"Indeed?" said Utterson. "I thought you had a bond of common interest."
"We had," was the reply. "But it is more than ten years since Henry Jekyll became too fanciful for me. He began to go wrong, wrong in mind; and though of course I continue to take an interest in him for old sake's sake, as they say, I see and I have seen devilish little of the man. Such unscientific balderdash," added the doctor, flushing suddenly purple, "would have estranged Damon and Pythias."
This little spirit of temper was somewhat of a relief to Mr. Utterson. "They have only differed on some point of science," he thought; and being a man of no scientific passions (except in the matter of conveyancing), he even added: "It is nothing worse than that!" He gave his friend a few seconds to recover his composure, and then approached the question he had come to put. "Did you ever come across a protege of his--one Hyde?" he asked.
"Hyde?" repeated Lanyon. "No. Never heard of him. Since my time."
That was the amount of information that the lawyer carried back with him to the great, dark bed on which he tossed to and fro, until the small hours of the morning began to grow large. It was a night of little ease to his toiling mind, toiling in mere darkness and beseiged by questions.
Six o'clock struck on the bells of the church that was so conveniently near to Mr. Utterson's dwelling, and still he was digging at the problem. Hitherto it had touched him on the intellectual side alone; but now his imagination also was engaged, or rather enslaved; and as he lay and tossed in the gross darkness of the night and the curtained room, Mr. Enfield's tale went by before his mind in a scroll of lighted pictures. He would be aware of the great field of lamps of a nocturnal city; then of the figure of a man walking swiftly; then of a child running from the doctor's; and then these met, and that human Juggernaut trod the child down and passed on regardless of her screams. Or else he would see a room in a rich house, where his friend lay asleep, dreaming and smiling at his dreams; and then the door of that room would be opened, the curtains of the bed plucked apart, the sleeper recalled, and lo! there would stand by his side a figure to whom power was given, and even at that dead hour, he must rise and do its bidding. The figure in these two phases haunted the lawyer all night; and if at any time he dozed over, it was but to see it glide more stealthily through sleeping houses, or move the more swiftly and still the more swiftly, even to dizziness, through wider labyrinths of lamplighted city, and at every street corner crush a child and leave her screaming. And still the figure had no face by which he might know it; even in his dreams, it had no face, or one that baffled him and melted before his eyes; and thus it was that there sprang up and grew apace in the lawyer's mind a singularly strong, almost an inordinate, curiosity to behold the features of the real Mr. Hyde. If he could but once set eyes on him, he thought the mystery would lighten and perhaps roll altogether away, as was the habit of mysterious things when well examined. He might see a reason for his friend's strange preference or bondage (call it which you please) and even for the startling clause of the will. At least it would be a face worth seeing: the face of a man who was without bowels of mercy: a face which had but to show itself to raise up, in the mind of the unimpressionable Enfield, a spirit of enduring hatred.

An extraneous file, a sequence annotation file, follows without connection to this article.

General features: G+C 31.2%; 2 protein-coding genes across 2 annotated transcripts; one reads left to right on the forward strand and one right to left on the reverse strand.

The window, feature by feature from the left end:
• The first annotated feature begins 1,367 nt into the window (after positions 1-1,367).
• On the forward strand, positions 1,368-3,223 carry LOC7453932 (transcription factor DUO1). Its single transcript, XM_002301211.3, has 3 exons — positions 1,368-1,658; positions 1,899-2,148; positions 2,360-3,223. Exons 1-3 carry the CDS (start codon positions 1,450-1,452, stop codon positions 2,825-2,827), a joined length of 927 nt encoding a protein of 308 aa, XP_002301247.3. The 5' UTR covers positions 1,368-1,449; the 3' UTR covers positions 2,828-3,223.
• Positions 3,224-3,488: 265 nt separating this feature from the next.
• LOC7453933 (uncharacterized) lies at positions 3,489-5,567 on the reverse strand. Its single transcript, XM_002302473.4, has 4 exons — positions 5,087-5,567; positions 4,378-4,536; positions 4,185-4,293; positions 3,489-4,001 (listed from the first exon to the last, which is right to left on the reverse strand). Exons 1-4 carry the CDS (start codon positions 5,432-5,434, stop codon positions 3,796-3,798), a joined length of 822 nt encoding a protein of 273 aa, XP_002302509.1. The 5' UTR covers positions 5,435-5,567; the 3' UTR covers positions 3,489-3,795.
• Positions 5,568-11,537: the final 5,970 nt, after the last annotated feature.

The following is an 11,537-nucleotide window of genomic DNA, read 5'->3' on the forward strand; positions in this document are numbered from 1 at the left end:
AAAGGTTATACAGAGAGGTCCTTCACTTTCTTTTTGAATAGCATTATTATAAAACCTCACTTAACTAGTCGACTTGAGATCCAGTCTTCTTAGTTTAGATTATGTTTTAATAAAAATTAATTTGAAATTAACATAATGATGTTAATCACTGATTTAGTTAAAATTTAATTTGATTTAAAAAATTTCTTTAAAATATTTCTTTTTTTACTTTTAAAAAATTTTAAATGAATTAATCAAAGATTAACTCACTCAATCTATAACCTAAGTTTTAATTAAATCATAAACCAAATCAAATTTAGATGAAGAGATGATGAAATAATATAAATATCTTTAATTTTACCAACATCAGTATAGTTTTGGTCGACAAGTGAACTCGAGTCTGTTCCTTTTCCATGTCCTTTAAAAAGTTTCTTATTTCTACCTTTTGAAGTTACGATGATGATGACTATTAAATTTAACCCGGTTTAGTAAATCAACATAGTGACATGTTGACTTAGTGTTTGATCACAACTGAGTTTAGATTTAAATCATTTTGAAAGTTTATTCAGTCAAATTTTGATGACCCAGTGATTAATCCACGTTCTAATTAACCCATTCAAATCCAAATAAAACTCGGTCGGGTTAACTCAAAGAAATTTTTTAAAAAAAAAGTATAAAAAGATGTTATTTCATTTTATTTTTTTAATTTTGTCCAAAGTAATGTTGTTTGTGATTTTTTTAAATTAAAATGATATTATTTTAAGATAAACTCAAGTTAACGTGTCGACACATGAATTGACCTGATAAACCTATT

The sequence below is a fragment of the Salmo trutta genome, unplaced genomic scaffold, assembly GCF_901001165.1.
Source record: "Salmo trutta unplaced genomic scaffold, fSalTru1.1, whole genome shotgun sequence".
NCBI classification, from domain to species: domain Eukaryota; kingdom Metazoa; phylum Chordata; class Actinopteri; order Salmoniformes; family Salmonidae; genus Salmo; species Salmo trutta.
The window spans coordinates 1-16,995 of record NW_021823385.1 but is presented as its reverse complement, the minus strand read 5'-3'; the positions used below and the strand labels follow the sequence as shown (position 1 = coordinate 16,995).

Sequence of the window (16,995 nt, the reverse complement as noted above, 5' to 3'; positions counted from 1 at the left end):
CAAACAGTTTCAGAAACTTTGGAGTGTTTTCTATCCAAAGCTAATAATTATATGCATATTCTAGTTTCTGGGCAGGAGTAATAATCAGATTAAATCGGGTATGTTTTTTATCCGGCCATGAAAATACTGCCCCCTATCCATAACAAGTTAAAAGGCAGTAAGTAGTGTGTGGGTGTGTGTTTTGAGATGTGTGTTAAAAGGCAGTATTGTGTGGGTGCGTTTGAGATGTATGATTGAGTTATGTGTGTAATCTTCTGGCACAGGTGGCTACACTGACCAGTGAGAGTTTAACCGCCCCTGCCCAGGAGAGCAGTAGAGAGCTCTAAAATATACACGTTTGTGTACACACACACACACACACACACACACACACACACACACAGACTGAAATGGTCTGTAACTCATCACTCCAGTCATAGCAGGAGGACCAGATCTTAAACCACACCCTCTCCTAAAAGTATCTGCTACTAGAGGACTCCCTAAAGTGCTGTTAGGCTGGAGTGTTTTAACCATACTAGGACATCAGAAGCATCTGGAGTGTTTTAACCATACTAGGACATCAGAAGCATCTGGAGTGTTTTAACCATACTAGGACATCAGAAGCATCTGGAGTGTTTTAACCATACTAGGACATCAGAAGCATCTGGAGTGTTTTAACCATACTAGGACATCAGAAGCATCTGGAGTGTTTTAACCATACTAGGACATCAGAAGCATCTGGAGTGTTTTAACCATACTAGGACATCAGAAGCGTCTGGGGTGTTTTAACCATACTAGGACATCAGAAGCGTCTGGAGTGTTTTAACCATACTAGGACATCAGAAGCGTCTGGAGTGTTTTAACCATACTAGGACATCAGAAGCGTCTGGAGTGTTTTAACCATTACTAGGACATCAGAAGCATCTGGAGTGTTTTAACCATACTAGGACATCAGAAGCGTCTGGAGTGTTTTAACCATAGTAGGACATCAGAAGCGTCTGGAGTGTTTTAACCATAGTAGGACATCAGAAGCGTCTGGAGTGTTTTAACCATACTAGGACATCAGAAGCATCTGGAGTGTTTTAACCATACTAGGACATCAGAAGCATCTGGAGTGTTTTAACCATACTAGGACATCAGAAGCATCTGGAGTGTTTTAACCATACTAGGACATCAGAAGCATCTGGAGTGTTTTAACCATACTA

From that time forward, Mr. Utterson began to haunt the door in the by-street of shops. In the morning before office hours, at noon when business was plenty, and time scarce, at night under the face of the fogged city moon, by all lights and at all hours of solitude or concourse, the lawyer was to be found on his chosen post.